Incidentally, I’m Hispanic, I have lived in three continents, have belonged to both the majority and the minority group for years at a stretch, and as the latter I have experienced prejudice, profiling, and discrimination, as well as immense privilege. Whether I’m “white” depends on who you ask, as well as where and when. The fact that my life story doesn’t fit neatly into Eddo-Lodge’s essentialist picture of “white” people gives me a different perspective on many of the issues she raises, and no doubt some of my disagreements (but also some agreements) are born out of that. However, my gripe with the book is deeper than the sum of my experiences.
In analytic philosophy you’re taught to detect both the explicit premises stated in an argument and the implicit premises that underpin them. The latter are the unstated assumptions that would have to be true in order for the explicit premises to make sense. The more assumptions there are, the more vulnerable the argument is. Eddo-Lodge’s book is laden with such assumptions, generalisations and, rather embarrassingly for a supposed anti-racism activist, essentialist claims about race.
This is not to say that there isn’t also some sharp and valuable insight into the issue of racism in modern Britain (the section about identity in mixed race families being one example), but it’s undermined rather than aided by her style of argument. This is a shame given the real need to address racism across multiple levels of society.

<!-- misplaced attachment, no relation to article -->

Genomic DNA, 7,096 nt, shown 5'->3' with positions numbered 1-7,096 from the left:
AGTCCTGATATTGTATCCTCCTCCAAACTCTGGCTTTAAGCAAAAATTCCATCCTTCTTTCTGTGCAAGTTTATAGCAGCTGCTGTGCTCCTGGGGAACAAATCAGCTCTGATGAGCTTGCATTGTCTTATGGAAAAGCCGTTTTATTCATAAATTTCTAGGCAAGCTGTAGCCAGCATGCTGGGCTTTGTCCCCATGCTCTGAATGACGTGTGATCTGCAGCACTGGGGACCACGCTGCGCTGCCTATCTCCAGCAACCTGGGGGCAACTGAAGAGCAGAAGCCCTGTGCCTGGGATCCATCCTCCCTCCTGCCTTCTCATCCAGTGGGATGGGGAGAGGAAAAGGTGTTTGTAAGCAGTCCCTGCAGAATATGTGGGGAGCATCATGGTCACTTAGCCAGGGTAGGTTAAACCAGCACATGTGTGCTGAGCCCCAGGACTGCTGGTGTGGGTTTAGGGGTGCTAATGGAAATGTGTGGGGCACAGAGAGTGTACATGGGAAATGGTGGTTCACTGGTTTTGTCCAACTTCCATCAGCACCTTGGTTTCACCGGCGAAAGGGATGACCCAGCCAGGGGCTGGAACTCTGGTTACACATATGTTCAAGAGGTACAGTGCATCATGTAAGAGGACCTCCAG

I’m also frustrated by a glaring contradiction in her book that she seems to be oblivious to. This is, on the one hand, the notion presented in her last chapter that the conversation about race will be necessarily messy and uncomfortable, and that we should overcome that in order to address racism. Yet, on the other hand, she advises her target audience to only talk to people who already agree with them about the nature of these issues, and confirms this in her own experience of breaking out of white feminist circles to set up a black-only group simply because of their disagreements about the role of intersectionality in feminist discourse. In others words, we are at once asked to have a “messy conversation” while also being told to seek out and remain inside echo chambers, avoiding engagement with opposing view points. The whole point of a messy conversation is that, by definition, there will be uncomfortable disagreements, and you should be prepared to face them and refine your arguments, not run away because you “can’t be bothered with white people”.